Never Unarmed: Oh Lawd

*Disclaimer: this post uses the n-word, n*gger, in the context it was used against me. Seeing it written and used in this way may be triggering to some folks.*

‘What? We’re just trying to eat.’

This was my 2nd grade brain attempting to process being called a nigger by a middle aged white woman at a chain restaurant. I had spent the night at my best friend A’s  house, giggling in her bedroom to the Spice World movie, compared the color and size of our nipples (why were mine lighter than hers? Should they be puffy like A’s?), and sneakily booty popped as Cash Money take over for the 99 and the 2000s.

When her mother drove us out to eat the next morning, I thought it was the perfect beginning of the end of my weekend. Getting there after the breakfast rush and before the lunch crowd, that middle in-between space in a time where brunch wasn’t a popular meal, the restaurant was sparse. As we waited to be seated, I looked around and kicked my legs antsily. A pulled on her braids and whined about being hungry. The heavy bacon aroma wasn’t helping. Her mother was over both of us. A white family, also a party of 3, was seated before us and my friend’s mom angrily interjected. The white woman, authoritatively leading the little girls- I dubbed her as the mom:I don’t want to eat with the niggers here.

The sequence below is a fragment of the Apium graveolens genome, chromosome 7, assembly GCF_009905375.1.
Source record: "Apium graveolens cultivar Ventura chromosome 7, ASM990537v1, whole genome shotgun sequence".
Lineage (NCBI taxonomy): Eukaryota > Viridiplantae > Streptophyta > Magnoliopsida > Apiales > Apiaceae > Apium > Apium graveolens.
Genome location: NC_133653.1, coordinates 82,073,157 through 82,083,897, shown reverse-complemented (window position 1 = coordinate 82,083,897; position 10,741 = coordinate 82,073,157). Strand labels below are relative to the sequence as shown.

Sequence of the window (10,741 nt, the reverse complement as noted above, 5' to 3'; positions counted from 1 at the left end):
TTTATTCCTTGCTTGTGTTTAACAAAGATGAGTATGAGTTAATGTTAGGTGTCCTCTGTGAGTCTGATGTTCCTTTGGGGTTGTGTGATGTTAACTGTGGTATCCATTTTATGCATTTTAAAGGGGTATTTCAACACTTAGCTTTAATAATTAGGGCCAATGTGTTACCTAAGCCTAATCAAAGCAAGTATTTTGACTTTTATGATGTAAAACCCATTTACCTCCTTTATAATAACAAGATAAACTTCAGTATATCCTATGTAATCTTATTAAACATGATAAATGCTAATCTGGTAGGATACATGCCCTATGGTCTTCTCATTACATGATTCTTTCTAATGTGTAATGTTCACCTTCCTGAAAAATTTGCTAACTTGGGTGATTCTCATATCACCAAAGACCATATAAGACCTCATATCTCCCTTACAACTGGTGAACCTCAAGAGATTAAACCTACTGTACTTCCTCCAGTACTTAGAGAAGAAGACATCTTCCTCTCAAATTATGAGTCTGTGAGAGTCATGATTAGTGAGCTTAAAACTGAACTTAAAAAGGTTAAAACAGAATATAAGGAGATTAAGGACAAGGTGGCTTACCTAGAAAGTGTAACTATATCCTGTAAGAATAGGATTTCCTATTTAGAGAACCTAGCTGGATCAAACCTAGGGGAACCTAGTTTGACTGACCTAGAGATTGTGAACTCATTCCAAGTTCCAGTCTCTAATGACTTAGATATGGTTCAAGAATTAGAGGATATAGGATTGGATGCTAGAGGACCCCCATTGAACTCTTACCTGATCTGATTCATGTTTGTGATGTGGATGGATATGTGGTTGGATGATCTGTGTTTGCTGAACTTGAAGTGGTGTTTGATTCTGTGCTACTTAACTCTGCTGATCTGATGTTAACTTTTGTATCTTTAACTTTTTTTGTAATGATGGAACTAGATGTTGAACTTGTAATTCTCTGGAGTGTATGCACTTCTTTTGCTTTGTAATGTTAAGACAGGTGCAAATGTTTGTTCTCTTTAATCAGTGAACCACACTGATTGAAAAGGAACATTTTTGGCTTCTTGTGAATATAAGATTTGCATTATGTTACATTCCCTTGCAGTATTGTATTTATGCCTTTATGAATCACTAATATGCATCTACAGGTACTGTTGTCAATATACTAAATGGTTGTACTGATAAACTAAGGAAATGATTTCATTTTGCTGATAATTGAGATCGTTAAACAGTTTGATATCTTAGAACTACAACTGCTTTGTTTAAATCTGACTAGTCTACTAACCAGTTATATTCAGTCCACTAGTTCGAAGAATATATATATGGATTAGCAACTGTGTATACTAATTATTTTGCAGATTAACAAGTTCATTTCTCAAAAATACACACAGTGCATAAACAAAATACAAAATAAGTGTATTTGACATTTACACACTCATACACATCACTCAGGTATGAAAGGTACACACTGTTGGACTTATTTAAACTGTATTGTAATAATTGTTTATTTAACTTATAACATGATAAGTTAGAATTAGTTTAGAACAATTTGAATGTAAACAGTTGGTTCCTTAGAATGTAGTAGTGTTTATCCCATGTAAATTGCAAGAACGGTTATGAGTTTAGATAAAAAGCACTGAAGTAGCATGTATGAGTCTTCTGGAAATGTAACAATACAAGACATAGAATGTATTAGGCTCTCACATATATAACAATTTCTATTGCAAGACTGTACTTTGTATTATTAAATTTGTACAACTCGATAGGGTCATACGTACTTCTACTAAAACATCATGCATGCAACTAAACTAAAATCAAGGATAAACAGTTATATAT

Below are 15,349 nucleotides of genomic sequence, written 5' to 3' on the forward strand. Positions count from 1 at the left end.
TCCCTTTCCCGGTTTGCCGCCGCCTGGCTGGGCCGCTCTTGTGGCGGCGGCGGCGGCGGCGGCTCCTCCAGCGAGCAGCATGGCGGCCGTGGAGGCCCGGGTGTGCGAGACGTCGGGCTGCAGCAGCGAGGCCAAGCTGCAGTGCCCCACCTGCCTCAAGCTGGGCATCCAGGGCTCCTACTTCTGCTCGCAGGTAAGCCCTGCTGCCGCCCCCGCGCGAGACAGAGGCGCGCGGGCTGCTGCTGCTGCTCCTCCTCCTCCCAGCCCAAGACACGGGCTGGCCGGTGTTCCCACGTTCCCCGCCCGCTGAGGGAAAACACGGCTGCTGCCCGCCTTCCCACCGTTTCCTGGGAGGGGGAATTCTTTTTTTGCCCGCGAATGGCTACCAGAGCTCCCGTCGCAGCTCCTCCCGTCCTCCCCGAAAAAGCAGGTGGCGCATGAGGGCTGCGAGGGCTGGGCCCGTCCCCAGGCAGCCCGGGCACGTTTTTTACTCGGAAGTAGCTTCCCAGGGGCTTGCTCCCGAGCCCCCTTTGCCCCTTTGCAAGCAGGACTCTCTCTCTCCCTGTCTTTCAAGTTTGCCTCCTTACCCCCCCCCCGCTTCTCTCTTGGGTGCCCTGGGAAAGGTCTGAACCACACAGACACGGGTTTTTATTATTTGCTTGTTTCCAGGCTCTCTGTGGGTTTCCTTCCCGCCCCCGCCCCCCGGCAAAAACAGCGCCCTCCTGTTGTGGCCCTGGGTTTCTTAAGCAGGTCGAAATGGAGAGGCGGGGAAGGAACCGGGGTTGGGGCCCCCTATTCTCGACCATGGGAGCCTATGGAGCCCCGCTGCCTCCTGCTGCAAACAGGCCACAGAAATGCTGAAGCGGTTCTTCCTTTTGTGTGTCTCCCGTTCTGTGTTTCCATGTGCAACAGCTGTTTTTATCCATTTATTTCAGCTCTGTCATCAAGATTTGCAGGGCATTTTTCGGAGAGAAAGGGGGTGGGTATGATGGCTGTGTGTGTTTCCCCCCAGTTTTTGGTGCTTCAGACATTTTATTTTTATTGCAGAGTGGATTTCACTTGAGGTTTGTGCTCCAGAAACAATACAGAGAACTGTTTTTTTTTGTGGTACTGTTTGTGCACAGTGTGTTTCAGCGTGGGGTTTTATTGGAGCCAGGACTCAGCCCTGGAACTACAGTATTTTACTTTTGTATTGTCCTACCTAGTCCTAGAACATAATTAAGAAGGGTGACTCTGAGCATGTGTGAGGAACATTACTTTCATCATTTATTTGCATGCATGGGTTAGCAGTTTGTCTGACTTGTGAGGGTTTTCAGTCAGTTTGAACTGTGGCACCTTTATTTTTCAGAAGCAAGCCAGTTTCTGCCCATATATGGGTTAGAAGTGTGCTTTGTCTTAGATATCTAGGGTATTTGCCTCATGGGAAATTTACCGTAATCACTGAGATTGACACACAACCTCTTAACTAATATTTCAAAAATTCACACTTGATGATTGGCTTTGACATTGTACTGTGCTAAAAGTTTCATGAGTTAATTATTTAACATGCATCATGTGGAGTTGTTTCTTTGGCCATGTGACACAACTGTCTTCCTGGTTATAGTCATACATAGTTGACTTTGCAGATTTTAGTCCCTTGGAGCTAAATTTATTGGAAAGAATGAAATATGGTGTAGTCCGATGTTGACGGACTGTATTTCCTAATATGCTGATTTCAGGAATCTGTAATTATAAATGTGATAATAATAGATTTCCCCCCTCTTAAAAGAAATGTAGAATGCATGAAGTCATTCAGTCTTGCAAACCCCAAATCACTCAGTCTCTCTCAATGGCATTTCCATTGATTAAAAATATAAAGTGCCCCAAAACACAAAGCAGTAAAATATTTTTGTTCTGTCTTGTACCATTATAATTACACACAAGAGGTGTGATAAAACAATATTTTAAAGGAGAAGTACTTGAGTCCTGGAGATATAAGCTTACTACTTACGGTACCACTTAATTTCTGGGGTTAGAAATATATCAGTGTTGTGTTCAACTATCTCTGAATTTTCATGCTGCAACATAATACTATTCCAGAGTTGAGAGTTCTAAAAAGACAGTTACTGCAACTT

A’s mom’s face was burning, contorted with as much passion, equally meeting my confusion. I saw the beads of sweat around her hairline forming and watched them zig zag. I needed something to focus on other than A sliding her clammy palm into my hand, or the white mom’s high pitched yowling voice. I recognized those trembles and cracks in her voice, heard the same fear as when classmates were tattling on playground bullies after threats of getting beat up.

We were just trying to eat.

In what I recognize now as a quick sweeping of our blackness, a racial profile and label done in a matter of seconds, we were asked to leave. Disruptive. Diners are getting uncomfortable. These niggers might get violent.

The blaze in her eyes, the open demeanor, the raised voice and pointed dismissal when someone tried to interrupt them, the one arm continuously around our shoulders: these actions of A’s mom I recognized, had seen in numerous Black moms (mine included) and thought nothing of. Somehow, now, they were a weapon.

Eventually, we left. I looked back at the children with the dubbed mom. A girl my height peered back with terrified eyes, welling with tears. Was it me? A’s mama? A? When did we become scary?

There wasn’t much conversation after that, an explanation of what had happened or why. Eventually food was eaten, swallowed and digested along with the pit in my tummy. The sensation was like swallowing cardboard, expecting it to pass, and realizing it’s not that malleable.

How do you explain to 2 second graders that sometimes when you walk out the door, some folks will weaponize your existence because of how melanated your skin is. Automatically, I’m never unarmed.
You just learn to read the room and adapt accordingly.

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